PEARLS for an Ultrasound Physical and Its Routine Use as Part of the Clinical Examination

Michael Wagner, MD; Janice Boughton, MD

Disclosures

South Med J. 2018;111(7):389-394. 

In This Article

Abstract and Introduction

Abstract

At present, there is no consensus on what a routine examination that uses ultrasound (US) should look like. Point-of-care US (POCUS) is poised to be as important a clinical skill as palpation and auscultation; however, the expansive list of potential applications can be intimidating to the beginner. In this article we propose using a PEARLS (Parasternal, Epigastric, Anterior Lung [and/or Apical], Right upper quadrant, Left upper quadrant, and Suprapubic) mnemonic as an approach to a core physical examination augmented with POCUS for routine use. Numerous US protocols for trauma, shock, and respiratory failure have been published, and it is no coincidence that many have evolved overlapping views. These views have numerous uses and applications and should not be confined to only critically ill patients. The PEARLS examination is for both primary care and inpatient settings and is scalable for POCUS beginners and advanced users. From the generalist's perspective, we describe our philosophy on the initial foundation and provide a framework to grow one's POCUS skills.

Introduction

Since the 1980s clinicians have been using ultrasound (US) to enhance their bedside examinations in caring for their sickest patients, first in trauma bays and emergency departments, and then in critical care units. A number of conditions that are difficult to detect using traditional examination techniques are diagnosed readily with pocket-sized US devices at the bedside. With an expanding list of applications from head to toe and numerous US protocols for different clinical scenarios, the use of point-of-care US (POCUS) is poised to be as important a clinical skill as palpation and auscultation.[1] At present, there is no consensus on what a routine examination with US should look like, although numerous publications and protocols have laid the groundwork for its design (Figure 1).[2–18]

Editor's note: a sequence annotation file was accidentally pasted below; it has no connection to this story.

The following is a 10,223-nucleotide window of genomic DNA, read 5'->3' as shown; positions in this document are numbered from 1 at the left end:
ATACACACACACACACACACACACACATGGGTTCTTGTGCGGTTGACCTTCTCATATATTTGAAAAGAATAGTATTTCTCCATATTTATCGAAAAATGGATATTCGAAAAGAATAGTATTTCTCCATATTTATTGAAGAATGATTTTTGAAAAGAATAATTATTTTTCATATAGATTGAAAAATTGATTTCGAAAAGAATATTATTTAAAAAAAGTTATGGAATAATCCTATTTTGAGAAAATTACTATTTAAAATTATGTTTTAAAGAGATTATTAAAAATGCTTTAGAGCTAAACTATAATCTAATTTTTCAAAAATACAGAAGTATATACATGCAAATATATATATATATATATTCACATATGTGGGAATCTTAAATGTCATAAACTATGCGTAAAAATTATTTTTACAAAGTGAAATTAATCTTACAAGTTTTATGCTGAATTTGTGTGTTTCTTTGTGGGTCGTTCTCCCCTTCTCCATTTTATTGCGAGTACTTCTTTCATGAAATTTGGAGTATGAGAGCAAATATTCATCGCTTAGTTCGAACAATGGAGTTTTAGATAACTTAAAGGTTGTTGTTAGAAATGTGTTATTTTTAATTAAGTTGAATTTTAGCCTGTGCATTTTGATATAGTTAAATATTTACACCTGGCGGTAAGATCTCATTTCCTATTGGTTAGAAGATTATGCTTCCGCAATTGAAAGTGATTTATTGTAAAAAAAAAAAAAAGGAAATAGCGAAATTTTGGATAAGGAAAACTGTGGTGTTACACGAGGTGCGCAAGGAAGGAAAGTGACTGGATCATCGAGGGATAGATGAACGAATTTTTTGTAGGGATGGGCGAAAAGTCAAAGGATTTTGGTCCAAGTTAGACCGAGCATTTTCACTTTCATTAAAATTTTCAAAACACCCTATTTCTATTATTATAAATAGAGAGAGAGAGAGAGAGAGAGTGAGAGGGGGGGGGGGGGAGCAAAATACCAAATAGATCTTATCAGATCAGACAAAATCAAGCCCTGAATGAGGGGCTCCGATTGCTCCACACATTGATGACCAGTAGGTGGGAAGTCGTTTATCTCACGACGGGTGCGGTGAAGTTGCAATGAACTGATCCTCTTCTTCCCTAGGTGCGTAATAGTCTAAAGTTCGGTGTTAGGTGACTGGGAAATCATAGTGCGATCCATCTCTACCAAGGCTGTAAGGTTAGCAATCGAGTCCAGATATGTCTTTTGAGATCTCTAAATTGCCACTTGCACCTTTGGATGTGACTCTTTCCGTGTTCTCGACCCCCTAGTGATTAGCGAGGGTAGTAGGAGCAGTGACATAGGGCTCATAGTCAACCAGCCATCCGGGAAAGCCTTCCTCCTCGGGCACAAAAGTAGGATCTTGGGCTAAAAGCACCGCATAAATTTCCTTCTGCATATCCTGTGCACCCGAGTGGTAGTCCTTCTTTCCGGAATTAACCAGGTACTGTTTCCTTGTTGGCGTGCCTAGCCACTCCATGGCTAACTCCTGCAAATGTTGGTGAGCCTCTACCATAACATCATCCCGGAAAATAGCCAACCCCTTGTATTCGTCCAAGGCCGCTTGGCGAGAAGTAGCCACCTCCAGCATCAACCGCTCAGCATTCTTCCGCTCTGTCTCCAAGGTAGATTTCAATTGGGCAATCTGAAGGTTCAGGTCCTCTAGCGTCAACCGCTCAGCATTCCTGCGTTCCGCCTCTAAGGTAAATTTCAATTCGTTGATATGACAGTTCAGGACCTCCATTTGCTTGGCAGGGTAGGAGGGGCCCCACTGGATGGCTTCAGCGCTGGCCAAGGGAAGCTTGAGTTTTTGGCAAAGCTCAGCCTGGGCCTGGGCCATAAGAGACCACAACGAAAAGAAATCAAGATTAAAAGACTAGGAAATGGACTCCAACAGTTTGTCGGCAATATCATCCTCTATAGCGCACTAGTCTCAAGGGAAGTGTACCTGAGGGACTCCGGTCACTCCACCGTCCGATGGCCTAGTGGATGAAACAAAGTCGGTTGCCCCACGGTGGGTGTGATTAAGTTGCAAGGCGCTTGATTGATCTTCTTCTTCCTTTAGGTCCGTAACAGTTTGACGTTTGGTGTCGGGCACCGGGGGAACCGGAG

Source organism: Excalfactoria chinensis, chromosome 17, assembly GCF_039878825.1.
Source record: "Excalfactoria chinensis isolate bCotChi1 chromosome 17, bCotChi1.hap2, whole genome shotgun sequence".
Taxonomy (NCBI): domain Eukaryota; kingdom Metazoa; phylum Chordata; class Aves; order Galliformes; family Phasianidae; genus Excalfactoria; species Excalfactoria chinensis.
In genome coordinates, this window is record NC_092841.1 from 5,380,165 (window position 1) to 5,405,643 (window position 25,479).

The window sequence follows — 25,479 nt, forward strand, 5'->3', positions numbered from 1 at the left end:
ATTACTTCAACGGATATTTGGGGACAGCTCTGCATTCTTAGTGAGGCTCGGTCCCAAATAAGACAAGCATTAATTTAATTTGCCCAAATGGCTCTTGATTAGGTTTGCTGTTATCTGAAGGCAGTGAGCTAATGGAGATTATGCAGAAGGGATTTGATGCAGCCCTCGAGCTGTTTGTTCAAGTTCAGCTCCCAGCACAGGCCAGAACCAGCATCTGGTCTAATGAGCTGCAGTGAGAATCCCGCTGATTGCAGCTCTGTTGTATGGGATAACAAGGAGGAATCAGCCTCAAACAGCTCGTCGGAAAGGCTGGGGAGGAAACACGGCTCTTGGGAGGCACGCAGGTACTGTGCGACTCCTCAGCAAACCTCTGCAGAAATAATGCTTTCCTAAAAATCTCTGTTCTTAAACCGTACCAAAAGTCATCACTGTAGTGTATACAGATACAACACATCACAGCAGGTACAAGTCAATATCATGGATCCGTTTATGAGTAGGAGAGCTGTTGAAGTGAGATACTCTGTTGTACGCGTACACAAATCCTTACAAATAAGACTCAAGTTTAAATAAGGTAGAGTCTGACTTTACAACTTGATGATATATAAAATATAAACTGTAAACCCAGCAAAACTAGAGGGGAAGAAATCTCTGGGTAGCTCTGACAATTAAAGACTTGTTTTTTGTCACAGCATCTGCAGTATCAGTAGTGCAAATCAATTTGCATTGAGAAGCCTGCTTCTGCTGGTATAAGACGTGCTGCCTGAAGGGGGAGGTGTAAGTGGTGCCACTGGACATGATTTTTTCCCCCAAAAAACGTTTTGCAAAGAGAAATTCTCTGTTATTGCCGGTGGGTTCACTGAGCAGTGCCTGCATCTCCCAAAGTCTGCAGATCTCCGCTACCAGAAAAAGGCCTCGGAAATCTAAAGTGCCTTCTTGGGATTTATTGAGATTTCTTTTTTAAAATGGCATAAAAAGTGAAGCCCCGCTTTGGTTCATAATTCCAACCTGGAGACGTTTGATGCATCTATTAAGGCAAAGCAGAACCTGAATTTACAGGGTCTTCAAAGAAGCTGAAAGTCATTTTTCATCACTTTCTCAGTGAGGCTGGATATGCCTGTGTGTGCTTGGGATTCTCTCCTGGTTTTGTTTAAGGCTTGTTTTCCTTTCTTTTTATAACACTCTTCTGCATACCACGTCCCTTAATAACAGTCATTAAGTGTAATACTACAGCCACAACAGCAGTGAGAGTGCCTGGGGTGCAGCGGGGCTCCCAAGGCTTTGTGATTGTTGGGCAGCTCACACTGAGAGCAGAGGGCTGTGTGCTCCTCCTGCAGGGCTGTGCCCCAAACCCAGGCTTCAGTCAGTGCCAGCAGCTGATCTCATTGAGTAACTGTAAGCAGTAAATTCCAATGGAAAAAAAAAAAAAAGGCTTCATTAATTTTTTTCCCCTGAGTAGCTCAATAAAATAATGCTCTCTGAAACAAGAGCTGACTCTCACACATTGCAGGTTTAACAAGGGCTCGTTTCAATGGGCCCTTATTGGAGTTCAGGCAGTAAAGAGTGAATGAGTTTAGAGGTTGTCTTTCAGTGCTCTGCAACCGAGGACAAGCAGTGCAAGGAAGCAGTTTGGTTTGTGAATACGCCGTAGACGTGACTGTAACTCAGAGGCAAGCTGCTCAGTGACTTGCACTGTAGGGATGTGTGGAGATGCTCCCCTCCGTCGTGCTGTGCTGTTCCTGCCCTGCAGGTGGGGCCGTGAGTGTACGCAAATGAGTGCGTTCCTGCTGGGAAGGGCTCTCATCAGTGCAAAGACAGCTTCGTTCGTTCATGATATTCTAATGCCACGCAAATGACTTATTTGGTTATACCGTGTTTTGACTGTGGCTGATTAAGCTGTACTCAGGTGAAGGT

Figure 1.

Timeline of selected publications highlighting the history and evolution of POCUS protocols andmultisystem ultrasound examinations. FAST, Focused Assessment with Sonography for Trauma. ATLS, Advanced Trauma Life Support; PEARLS, Parasternal, Epigastric, Anterior Lung (and/or Apical), Right upper quadrant, Left upper quadrant, and Suprapubic.

In this article, using a PEARLS (Parasternal, Epigastric, Anterior Lung, [and/or Apical], Right upper quadrant, Left upper quadrant, and Suprapubic) mnemonic, we describe our approach to a core physical examination augmented with POCUS for routine use by the generalist in both hospital and primary care settings.

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